Perhaps the only thing more rife than pickpockets in Barcelona is posts about the dangers of pickpockets on the internet. Many of these are urban myths, extrapolated and exaggerated from hearsay and rumor. For a first-time visitor to the Catalan capital, advice on avoiding larceny may seem contradictory, unnecessary and even expensive. So, to set the record straight, here are some facts and tips for tourists which are simple and will actually come in handy.
Firstly, whilst petty theft is common, violent crime is extremely rare and most criminals avoid confrontation like the plague. Barcelona is actually one of the safest cities in Europe and you and your family should feel safe in all the main areas - so long as you use your common sense and follow our recommendations.
In many ways, avoiding being pick pocketed largely involves avoiding looking like a pickpocket victim. Barcelona’s thieves are after easy, naive targets, and there are many things you can do to repel them. The easiest of these is to not walk around the metropolis displaying more gold than Mr. T. If your bling is reflecting the Mediterranean sun all day long, then sooner or later it will attract unwanted attention. Clothing can equally scream ‘rob me’ to unsavory sorts, so try to dress like a native and wear autumnal or neutral colors (and please, leave the fanny pack at home - for preventing crimes against fashion as well as yourself!).
Besides attempting to blend in, try to avoid displaying your valuables like a flea market seller exhibiting his wares. Absolutely do not keep your phone in the back pocket of your pants as this is like showing a red flag to a bull! Instead, if you have a front pocket, leave it there and merely retrieve it to take the occasional snap or check directions. Likewise, whilst enjoying the many al fresco dining areas in the city, keep your jacket or bag on your lap instead of draped across the back of your chair, and eschew leaving your bag beneath the table. Although placing your phone, camera and wallet in front of you may seem like the safest place, be warned - this is inviting trouble, it is better to keep them out of sight (and reach of strangers).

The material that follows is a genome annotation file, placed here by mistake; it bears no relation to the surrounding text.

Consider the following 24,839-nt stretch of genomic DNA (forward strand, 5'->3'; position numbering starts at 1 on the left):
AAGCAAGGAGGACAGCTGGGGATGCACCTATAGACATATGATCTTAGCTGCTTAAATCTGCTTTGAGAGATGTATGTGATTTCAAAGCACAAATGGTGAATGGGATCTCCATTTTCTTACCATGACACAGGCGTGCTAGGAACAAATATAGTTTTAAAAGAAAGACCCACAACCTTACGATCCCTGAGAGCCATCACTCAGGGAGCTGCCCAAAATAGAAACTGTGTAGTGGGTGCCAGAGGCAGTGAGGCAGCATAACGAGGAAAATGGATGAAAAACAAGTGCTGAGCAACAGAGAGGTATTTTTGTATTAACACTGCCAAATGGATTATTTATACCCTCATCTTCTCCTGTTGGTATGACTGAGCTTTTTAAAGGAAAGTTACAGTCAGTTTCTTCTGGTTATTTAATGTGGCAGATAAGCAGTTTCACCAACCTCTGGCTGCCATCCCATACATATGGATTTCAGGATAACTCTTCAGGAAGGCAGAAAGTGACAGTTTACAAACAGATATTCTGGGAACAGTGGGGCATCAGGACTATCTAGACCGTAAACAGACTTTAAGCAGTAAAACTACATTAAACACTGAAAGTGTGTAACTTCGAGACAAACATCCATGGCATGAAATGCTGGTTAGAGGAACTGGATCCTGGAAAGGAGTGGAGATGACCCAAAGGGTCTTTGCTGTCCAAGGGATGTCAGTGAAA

Furthermore, try to be extra vigilant when in certain touristy and crowded areas. A favorite haunt of petty thieves is the Metro, especially en route to the beach where carriages and platforms are crowded. Another is the busy street, La Rambla, where artists, performers and vendors will distract your attention from their hand in your bag. In such places, merely staying aware of your surroundings and checking your possessions are to hand is enough to stay safe.
Finally, be cautious of strangers approaching you, and especially touching you. Silly as this may sound, a seemingly innocent passing bump on the shoulder may be sufficient diversion to pilfer your pockets. Therefore, ensure to check your belongings immediately following any such instance. Other scams involve map-wielding ‘tourists’ asking for help in order to draw your attention away from their buddy stealing from you, which is a especially prevalent in outdoor cafes. In such cases, it is better to appear rude and ignore them than to leave Barcelona without your phone!
Sara Siddeeq: Born and raised in Buckinghamshire (England), Sara is a recent graduate from the University of Leeds. She primarily works in digital marketing and PR, however she is also a journalist in Barcelona, contributing to over half a dozen websites in the city alone.